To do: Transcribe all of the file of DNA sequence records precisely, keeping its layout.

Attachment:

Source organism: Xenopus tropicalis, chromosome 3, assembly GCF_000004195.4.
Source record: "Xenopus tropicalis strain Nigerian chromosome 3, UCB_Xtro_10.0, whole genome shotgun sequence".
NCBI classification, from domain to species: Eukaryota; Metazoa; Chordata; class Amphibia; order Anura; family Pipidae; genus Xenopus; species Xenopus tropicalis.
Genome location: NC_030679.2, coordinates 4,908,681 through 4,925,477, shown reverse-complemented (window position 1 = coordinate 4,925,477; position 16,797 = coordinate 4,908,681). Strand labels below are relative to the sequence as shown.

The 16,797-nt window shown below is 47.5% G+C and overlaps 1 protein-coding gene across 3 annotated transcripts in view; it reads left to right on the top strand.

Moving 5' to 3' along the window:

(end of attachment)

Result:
Source organism: Xenopus tropicalis, chromosome 3, assembly GCF_000004195.4.
Source record: "Xenopus tropicalis strain Nigerian chromosome 3, UCB_Xtro_10.0, whole genome shotgun sequence".
NCBI classification, from domain to species: Eukaryota; Metazoa; Chordata; class Amphibia; order Anura; family Pipidae; genus Xenopus; species Xenopus tropicalis.
Genome location: NC_030679.2, coordinates 4,908,681 through 4,925,477, shown reverse-complemented (window position 1 = coordinate 4,925,477; position 16,797 = coordinate 4,908,681). Strand labels below are relative to the sequence as shown.

The 16,797-nt window shown below is 47.5% G+C and overlaps 1 protein-coding gene across 3 annotated transcripts in view; it reads left to right on the top strand.

Moving 5' to 3' along the window: